Court Reporter Position: More Demand Than Supply

Stenographer Working

The “war for talent” rages on as more people enter the workforce, and as a result it has become increasingly important to pick an education wisely. And while record numbers of young people are choosing to invest in four-year Bachelor’s degrees, some of the country’s most in-demand jobs don’t actually require a college education.

Case in point: technical careers such as court reporters.

The career doesn’t require a college degree, at least not a four-year one. Although students can expect to spend as many as 15 hours a week refining their typing and listening skills, most court reporters attend two-year trade schools or certificate programs. Today, this trade is growing in demand with each passing year (and court case).

But why are there so many open court reporter positions right now? It’s simple supply and demand.

Currently, litigation is increasing rapidly across the nation, but the number of professionals that can document court proceedings is shrinking rapidly. Several states are already grappling with a court reporter shortage.

States like Texas, where Erminia Uviedo, a court reporter of several years, notes that the shortage is much more widespread than most people realize.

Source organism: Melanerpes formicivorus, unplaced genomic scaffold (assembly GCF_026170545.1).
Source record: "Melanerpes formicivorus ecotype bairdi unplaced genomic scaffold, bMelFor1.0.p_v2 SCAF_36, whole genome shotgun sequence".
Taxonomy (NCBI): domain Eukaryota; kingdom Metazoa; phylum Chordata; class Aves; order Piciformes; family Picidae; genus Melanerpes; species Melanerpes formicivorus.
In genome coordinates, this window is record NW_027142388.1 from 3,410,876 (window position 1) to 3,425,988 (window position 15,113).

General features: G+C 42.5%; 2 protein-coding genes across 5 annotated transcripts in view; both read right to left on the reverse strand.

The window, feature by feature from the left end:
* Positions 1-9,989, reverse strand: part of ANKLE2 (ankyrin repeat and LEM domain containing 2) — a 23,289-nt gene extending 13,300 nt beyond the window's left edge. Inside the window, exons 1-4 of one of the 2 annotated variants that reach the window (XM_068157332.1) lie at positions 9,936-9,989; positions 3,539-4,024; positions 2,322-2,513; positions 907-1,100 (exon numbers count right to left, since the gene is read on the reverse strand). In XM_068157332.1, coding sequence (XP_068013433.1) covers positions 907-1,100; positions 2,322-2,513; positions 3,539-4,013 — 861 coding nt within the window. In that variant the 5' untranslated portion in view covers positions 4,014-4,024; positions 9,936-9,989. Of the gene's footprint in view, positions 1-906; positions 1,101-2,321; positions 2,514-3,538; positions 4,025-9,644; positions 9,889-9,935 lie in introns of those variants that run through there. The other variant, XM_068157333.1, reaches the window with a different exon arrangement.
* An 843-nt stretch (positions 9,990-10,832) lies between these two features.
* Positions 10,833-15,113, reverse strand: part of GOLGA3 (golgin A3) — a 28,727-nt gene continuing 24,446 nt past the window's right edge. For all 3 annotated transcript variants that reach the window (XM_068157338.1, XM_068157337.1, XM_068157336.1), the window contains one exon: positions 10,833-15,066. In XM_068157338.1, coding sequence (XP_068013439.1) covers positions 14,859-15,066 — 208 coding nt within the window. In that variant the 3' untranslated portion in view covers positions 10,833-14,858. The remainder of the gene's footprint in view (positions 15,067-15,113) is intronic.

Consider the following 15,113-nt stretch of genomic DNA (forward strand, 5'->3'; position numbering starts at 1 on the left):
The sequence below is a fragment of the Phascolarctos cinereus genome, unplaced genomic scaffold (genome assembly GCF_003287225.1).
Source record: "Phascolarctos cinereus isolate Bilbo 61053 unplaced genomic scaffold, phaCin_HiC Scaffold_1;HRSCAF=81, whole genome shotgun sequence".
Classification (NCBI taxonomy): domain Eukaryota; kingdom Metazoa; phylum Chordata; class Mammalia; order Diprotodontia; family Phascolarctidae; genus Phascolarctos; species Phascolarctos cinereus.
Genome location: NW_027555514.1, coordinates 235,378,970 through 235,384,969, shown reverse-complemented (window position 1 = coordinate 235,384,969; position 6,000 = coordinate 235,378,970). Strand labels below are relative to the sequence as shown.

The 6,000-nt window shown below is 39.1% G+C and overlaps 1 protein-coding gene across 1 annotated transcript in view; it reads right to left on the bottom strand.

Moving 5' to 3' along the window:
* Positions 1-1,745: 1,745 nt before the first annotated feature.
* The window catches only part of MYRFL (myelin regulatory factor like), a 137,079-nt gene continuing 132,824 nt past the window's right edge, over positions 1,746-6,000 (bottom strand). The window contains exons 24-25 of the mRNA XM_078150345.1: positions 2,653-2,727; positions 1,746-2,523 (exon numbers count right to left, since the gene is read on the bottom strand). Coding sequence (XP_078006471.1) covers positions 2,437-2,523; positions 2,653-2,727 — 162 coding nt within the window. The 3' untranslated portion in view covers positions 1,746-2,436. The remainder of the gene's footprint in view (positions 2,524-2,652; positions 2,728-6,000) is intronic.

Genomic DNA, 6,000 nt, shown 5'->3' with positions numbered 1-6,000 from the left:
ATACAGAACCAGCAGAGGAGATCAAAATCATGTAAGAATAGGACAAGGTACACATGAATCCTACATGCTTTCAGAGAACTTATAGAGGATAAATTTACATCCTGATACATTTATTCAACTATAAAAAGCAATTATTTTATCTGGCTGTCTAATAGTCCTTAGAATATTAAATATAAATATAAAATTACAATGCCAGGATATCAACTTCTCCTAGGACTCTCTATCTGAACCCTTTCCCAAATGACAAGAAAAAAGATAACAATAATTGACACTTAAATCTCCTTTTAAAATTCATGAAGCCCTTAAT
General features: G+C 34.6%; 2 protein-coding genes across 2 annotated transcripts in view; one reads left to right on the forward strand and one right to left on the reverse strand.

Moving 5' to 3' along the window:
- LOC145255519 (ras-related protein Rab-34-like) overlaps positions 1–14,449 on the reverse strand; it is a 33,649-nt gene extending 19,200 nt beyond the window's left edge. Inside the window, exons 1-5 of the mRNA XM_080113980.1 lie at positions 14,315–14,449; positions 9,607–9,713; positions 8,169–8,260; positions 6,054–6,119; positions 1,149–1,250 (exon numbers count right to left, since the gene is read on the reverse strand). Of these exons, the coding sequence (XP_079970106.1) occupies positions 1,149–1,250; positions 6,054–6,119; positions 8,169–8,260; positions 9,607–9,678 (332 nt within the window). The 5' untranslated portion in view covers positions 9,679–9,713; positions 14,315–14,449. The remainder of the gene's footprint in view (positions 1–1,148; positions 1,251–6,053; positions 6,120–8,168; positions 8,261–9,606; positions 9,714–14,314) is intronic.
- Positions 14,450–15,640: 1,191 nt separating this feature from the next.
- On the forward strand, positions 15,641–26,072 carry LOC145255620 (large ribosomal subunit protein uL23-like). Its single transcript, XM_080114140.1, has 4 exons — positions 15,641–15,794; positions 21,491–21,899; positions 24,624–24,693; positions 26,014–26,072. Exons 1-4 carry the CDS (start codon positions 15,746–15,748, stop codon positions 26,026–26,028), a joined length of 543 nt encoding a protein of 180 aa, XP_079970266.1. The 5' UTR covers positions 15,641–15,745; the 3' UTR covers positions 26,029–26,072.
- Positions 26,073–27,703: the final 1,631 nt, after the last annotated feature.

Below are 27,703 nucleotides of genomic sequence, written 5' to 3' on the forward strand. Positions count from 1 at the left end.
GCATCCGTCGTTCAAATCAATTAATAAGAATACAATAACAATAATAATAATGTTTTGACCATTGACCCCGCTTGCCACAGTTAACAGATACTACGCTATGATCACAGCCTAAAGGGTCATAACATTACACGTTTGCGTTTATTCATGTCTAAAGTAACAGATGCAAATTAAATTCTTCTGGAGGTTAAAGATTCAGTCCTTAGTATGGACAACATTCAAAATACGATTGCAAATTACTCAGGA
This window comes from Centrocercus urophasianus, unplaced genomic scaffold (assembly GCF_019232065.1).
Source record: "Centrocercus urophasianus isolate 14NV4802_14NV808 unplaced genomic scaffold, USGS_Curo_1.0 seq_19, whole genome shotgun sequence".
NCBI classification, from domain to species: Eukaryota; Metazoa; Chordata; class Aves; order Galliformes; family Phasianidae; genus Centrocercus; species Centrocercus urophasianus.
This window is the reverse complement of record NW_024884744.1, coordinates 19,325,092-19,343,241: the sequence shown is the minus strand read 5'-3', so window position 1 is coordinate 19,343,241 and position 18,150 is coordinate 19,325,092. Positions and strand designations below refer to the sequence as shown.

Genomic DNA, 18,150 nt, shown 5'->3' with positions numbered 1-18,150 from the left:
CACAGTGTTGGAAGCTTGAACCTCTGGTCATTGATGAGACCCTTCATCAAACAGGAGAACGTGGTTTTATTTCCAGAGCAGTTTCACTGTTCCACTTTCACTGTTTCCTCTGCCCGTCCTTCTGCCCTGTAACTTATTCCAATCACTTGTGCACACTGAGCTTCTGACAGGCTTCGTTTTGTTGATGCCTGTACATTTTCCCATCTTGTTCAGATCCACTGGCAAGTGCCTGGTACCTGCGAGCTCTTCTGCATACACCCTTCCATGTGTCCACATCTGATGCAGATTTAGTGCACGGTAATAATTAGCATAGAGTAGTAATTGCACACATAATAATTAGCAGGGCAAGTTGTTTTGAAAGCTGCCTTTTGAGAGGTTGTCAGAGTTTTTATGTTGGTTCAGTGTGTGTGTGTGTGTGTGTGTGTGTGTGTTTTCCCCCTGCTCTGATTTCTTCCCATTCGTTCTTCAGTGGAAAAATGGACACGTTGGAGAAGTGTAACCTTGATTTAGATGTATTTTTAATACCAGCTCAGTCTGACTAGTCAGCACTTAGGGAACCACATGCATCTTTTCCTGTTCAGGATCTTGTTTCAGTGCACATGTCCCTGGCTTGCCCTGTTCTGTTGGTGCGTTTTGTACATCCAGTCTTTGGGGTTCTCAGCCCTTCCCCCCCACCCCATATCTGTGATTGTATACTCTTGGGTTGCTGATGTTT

“They projected about 5,500 job openings within the next five years, and we’re already feeling that shortage,” Uviedo said.

This can lead to issues on a national scale when it comes to court cases and legal documentation, as court reporters use stenography machines to generate a written record of court proceedings. This can be anything from high-profile cases to simple divorce hearings.

“Without a record, we have nothing to establish what went on in that courtroom,” Bexar County District Judge Kevin O’Connell said. “It’s actually as if it never happened at all.”

The position takes two years of training and a unique method of typing in order to be filled, and the average court reporter writes between 200 and 280 words per minute.

“You’re literally learning a language with your hands. It’s phonetic,” veteran court reporter Tonya Thompson said. “I can write a phrase with one stroke, like a chord on a piano.”

For the stenographers who already work in the industry, this shortage could not have occurred at a worse time, especially with the increase in the number of cases. It does, however, make the job a very stable option for anyone interested in entering a stable field.

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